The pressure performance curve

The strategies listed above are effective at making short-term improvements to your stress levels. When it comes to a long-term approach to combating stress, building your resilience is key. 

The good news is resilience is a trait that can be learned. To help build resilience keep in mind the following 8Ps of Resilience: 

  • Permanence: accept that challenges are not permanent but likely temporary and that things will ultimately improve.
  • Pervasiveness: don’t allow challenges in one area of your life to spill over and affect other areas.
  • Personalisation: don’t let a difficult situation affect how you see yourself or your self-esteem.
  • Passion: find passion and meaning in some aspect of your activities – whether at work or in other areas.
  • Positive mindset: accurately appraise the positives and negatives of a situation and be ‘glass half full’. You may with to keep a gratitude diary, and write about 3 small things each day that you are thankful for. This has shown to reduce stress levels and increase resilience. 
  • Prioritisation: choose to differentiate between the important and the urgent and prioritise effectively.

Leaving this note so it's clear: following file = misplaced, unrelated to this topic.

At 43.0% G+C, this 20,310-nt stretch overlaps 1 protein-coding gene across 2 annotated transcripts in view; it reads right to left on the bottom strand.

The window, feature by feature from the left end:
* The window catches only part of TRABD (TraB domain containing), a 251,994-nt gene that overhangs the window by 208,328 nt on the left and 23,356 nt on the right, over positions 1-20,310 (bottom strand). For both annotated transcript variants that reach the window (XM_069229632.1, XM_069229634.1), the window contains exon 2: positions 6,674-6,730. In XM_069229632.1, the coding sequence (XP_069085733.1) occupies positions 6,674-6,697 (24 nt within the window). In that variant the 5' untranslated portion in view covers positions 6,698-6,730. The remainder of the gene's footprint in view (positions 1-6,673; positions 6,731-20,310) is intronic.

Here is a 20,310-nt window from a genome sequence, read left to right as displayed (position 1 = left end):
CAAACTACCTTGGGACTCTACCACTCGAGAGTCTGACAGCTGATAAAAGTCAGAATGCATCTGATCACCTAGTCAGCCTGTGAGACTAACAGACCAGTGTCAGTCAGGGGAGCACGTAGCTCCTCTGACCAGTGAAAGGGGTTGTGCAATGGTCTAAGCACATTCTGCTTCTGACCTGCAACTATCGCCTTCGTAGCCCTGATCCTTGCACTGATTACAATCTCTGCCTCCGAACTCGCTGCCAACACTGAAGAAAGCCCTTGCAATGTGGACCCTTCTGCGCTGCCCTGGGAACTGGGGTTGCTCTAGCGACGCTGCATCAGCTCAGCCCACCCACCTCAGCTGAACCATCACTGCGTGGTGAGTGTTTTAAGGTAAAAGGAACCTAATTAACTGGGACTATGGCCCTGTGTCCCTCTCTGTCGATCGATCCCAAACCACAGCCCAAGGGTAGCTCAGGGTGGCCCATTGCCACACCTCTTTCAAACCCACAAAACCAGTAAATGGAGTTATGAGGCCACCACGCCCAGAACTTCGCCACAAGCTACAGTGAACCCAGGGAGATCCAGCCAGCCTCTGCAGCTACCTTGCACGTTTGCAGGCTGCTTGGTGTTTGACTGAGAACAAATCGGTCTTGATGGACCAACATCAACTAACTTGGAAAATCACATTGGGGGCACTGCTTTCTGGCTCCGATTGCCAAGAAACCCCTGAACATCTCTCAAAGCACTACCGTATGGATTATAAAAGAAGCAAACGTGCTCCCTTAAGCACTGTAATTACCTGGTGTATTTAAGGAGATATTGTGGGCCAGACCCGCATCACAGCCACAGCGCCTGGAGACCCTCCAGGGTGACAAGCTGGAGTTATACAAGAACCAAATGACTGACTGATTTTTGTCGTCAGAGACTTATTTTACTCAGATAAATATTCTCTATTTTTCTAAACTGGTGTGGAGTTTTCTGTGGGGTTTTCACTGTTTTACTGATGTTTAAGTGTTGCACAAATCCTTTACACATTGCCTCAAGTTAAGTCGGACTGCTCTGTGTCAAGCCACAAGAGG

• Problem-solving: think outside the box and break down complex problems into smaller parts to solve them.
  • Avoid Perfectionist thinking: accept that under stress ‘good enough’ is often okay.

Female sitting outside

Adapting your lifestyle to include the following changes will also help protect against physical and mental burnout.

Maintain a healthy life-work balance: review your life-work choices to ensure you’re giving yourself time to rest and recharge your batteries.

Get enough sleep: a short nap in the afternoon is a great way to increase productivity.

Eat a balanced diet: a healthy diet without too much caffeine will balance sugar levels and decrease feelings of irritability and anxiety.

Look at the big picture: keep things in perspective by asking yourself, will this situation matter to me in one week, one month, one year.

Build healthy relationships: invest in relationships and develop a good support network. Don’t be afraid to ask for help early.

Set goals: giving yourself short and medium-term goals will help you prioritise things as you work towards long-term aims.

Keep your mind active: take up a challenge or learn a new skill as research suggests new experiences have the effect of slowing down time.


Everyone needs to make time to slow down and put themselves first. So try and incorporate some of these tips into your lifestyle, and give yourself the best chance to regulate the effects of stress and maintain a healthy mind and body. If you feel the effects of stress have become persistent and are causing you to feel down or anxious much of the time, please consider speaking to your GP. 

After more smart tips to help you improve your wellbeing? Check out the rest of our wellbeing blogs here where we look at fuel, move, sleep, hydrate, recharge.